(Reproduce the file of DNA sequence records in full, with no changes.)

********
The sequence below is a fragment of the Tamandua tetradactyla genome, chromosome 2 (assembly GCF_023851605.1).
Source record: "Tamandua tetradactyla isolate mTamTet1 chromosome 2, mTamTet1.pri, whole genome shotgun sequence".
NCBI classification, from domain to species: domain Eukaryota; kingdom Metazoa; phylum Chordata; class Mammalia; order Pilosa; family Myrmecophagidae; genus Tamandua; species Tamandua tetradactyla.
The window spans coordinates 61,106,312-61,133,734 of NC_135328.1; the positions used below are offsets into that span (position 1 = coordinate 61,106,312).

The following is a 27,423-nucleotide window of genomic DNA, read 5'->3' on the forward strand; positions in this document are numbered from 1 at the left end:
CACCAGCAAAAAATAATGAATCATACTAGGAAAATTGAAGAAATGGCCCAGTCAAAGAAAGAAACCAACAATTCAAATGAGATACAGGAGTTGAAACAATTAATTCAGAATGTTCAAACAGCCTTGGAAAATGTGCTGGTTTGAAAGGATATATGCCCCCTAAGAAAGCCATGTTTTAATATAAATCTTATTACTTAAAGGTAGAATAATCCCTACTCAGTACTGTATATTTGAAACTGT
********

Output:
The sequence below is a fragment of the Tamandua tetradactyla genome, chromosome 2 (assembly GCF_023851605.1).
Source record: "Tamandua tetradactyla isolate mTamTet1 chromosome 2, mTamTet1.pri, whole genome shotgun sequence".
NCBI classification, from domain to species: domain Eukaryota; kingdom Metazoa; phylum Chordata; class Mammalia; order Pilosa; family Myrmecophagidae; genus Tamandua; species Tamandua tetradactyla.
The window spans coordinates 61,106,312-61,133,734 of NC_135328.1; the positions used below are offsets into that span (position 1 = coordinate 61,106,312).

The following is a 27,423-nucleotide window of genomic DNA, read 5'->3' on the forward strand; positions in this document are numbered from 1 at the left end:
CACCAGCAAAAAATAATGAATCATACTAGGAAAATTGAAGAAATGGCCCAGTCAAAGAAAGAAACCAACAATTCAAATGAGATACAGGAGTTGAAACAATTAATTCAGAATGTTCAAACAGCCTTGGAAAATGTGCTGGTTTGAAAGGATATATGCCCCCTAAGAAAGCCATGTTTTAATATAAATCTTATTACTTAAAGGTAGAATAATCCCTACTCAGTACTGTATATTTGAAACTGT